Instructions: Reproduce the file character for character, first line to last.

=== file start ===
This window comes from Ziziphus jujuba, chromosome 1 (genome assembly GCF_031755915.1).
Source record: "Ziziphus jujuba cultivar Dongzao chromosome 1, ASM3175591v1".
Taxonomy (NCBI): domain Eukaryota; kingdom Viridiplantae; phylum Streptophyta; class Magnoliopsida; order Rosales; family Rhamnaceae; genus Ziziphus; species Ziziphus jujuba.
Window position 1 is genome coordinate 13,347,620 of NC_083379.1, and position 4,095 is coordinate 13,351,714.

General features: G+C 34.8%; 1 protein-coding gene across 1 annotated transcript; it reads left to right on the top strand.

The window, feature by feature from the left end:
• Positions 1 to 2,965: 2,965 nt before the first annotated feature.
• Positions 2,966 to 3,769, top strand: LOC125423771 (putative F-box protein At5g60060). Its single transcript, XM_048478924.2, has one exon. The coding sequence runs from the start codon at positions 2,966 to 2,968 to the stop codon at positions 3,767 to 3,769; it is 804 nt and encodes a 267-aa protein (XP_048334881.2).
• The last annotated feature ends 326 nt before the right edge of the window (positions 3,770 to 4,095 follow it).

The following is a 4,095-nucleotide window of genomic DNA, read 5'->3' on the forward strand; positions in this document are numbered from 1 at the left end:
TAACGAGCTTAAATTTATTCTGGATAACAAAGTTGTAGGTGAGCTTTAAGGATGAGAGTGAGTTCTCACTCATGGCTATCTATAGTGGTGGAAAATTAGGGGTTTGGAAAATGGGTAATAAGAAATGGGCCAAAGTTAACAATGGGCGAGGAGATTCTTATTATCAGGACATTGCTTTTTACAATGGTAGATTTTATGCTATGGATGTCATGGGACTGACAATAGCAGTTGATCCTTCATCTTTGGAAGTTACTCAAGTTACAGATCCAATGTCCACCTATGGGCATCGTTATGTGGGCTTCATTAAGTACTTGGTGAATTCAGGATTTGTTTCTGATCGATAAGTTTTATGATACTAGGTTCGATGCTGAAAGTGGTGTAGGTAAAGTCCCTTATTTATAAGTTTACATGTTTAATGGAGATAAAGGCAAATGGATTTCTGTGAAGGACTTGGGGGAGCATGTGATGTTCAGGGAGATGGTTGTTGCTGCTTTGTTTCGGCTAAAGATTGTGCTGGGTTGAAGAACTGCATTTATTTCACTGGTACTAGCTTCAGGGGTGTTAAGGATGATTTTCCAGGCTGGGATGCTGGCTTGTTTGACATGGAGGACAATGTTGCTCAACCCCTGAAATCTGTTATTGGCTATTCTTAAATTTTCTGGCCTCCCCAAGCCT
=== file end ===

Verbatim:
This window comes from Ziziphus jujuba, chromosome 1 (genome assembly GCF_031755915.1).
Source record: "Ziziphus jujuba cultivar Dongzao chromosome 1, ASM3175591v1".
Taxonomy (NCBI): domain Eukaryota; kingdom Viridiplantae; phylum Streptophyta; class Magnoliopsida; order Rosales; family Rhamnaceae; genus Ziziphus; species Ziziphus jujuba.
Window position 1 is genome coordinate 13,347,620 of NC_083379.1, and position 4,095 is coordinate 13,351,714.

General features: G+C 34.8%; 1 protein-coding gene across 1 annotated transcript; it reads left to right on the top strand.

The window, feature by feature from the left end:
• Positions 1 to 2,965: 2,965 nt before the first annotated feature.
• Positions 2,966 to 3,769, top strand: LOC125423771 (putative F-box protein At5g60060). Its single transcript, XM_048478924.2, has one exon. The coding sequence runs from the start codon at positions 2,966 to 2,968 to the stop codon at positions 3,767 to 3,769; it is 804 nt and encodes a 267-aa protein (XP_048334881.2).
• The last annotated feature ends 326 nt before the right edge of the window (positions 3,770 to 4,095 follow it).

The following is a 4,095-nucleotide window of genomic DNA, read 5'->3' on the forward strand; positions in this document are numbered from 1 at the left end:
TAACGAGCTTAAATTTATTCTGGATAACAAAGTTGTAGGTGAGCTTTAAGGATGAGAGTGAGTTCTCACTCATGGCTATCTATAGTGGTGGAAAATTAGGGGTTTGGAAAATGGGTAATAAGAAATGGGCCAAAGTTAACAATGGGCGAGGAGATTCTTATTATCAGGACATTGCTTTTTACAATGGTAGATTTTATGCTATGGATGTCATGGGACTGACAATAGCAGTTGATCCTTCATCTTTGGAAGTTACTCAAGTTACAGATCCAATGTCCACCTATGGGCATCGTTATGTGGGCTTCATTAAGTACTTGGTGAATTCAGGATTTGTTTCTGATCGATAAGTTTTATGATACTAGGTTCGATGCTGAAAGTGGTGTAGGTAAAGTCCCTTATTTATAAGTTTACATGTTTAATGGAGATAAAGGCAAATGGATTTCTGTGAAGGACTTGGGGGAGCATGTGATGTTCAGGGAGATGGTTGTTGCTGCTTTGTTTCGGCTAAAGATTGTGCTGGGTTGAAGAACTGCATTTATTTCACTGGTACTAGCTTCAGGGGTGTTAAGGATGATTTTCCAGGCTGGGATGCTGGCTTGTTTGACATGGAGGACAATGTTGCTCAACCCCTGAAATCTGTTATTGGCTATTCTTAAATTTTCTGGCCTCCCCAAGCCT